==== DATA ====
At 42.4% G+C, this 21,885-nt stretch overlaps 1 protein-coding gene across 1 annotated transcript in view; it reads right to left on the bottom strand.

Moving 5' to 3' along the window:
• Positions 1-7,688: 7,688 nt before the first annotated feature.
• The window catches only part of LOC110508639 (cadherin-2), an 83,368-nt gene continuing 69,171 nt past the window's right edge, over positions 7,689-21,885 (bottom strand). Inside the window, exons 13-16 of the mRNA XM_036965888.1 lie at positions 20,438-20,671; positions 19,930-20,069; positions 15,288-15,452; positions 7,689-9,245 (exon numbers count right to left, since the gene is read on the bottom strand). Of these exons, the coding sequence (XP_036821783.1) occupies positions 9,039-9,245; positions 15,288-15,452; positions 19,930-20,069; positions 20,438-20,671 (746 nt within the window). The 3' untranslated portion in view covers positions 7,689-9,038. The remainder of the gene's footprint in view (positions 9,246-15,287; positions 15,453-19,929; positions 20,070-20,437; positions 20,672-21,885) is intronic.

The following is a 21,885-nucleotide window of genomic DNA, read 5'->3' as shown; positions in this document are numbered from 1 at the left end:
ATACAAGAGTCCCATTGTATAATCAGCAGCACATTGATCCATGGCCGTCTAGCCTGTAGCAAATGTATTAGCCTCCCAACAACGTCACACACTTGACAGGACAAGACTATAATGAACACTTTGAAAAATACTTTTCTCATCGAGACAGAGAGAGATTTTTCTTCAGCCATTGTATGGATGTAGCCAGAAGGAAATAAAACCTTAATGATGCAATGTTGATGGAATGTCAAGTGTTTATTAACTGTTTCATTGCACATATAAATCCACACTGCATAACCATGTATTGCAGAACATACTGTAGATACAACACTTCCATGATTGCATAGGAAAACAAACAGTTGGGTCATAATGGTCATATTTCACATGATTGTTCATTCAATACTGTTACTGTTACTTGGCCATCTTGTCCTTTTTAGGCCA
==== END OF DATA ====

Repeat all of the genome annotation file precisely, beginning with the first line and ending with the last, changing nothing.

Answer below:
At 42.4% G+C, this 21,885-nt stretch overlaps 1 protein-coding gene across 1 annotated transcript in view; it reads right to left on the bottom strand.

Moving 5' to 3' along the window:
• Positions 1-7,688: 7,688 nt before the first annotated feature.
• The window catches only part of LOC110508639 (cadherin-2), an 83,368-nt gene continuing 69,171 nt past the window's right edge, over positions 7,689-21,885 (bottom strand). Inside the window, exons 13-16 of the mRNA XM_036965888.1 lie at positions 20,438-20,671; positions 19,930-20,069; positions 15,288-15,452; positions 7,689-9,245 (exon numbers count right to left, since the gene is read on the bottom strand). Of these exons, the coding sequence (XP_036821783.1) occupies positions 9,039-9,245; positions 15,288-15,452; positions 19,930-20,069; positions 20,438-20,671 (746 nt within the window). The 3' untranslated portion in view covers positions 7,689-9,038. The remainder of the gene's footprint in view (positions 9,246-15,287; positions 15,453-19,929; positions 20,070-20,437; positions 20,672-21,885) is intronic.

The following is a 21,885-nucleotide window of genomic DNA, read 5'->3' as shown; positions in this document are numbered from 1 at the left end:
ATACAAGAGTCCCATTGTATAATCAGCAGCACATTGATCCATGGCCGTCTAGCCTGTAGCAAATGTATTAGCCTCCCAACAACGTCACACACTTGACAGGACAAGACTATAATGAACACTTTGAAAAATACTTTTCTCATCGAGACAGAGAGAGATTTTTCTTCAGCCATTGTATGGATGTAGCCAGAAGGAAATAAAACCTTAATGATGCAATGTTGATGGAATGTCAAGTGTTTATTAACTGTTTCATTGCACATATAAATCCACACTGCATAACCATGTATTGCAGAACATACTGTAGATACAACACTTCCATGATTGCATAGGAAAACAAACAGTTGGGTCATAATGGTCATATTTCACATGATTGTTCATTCAATACTGTTACTGTTACTTGGCCATCTTGTCCTTTTTAGGCCA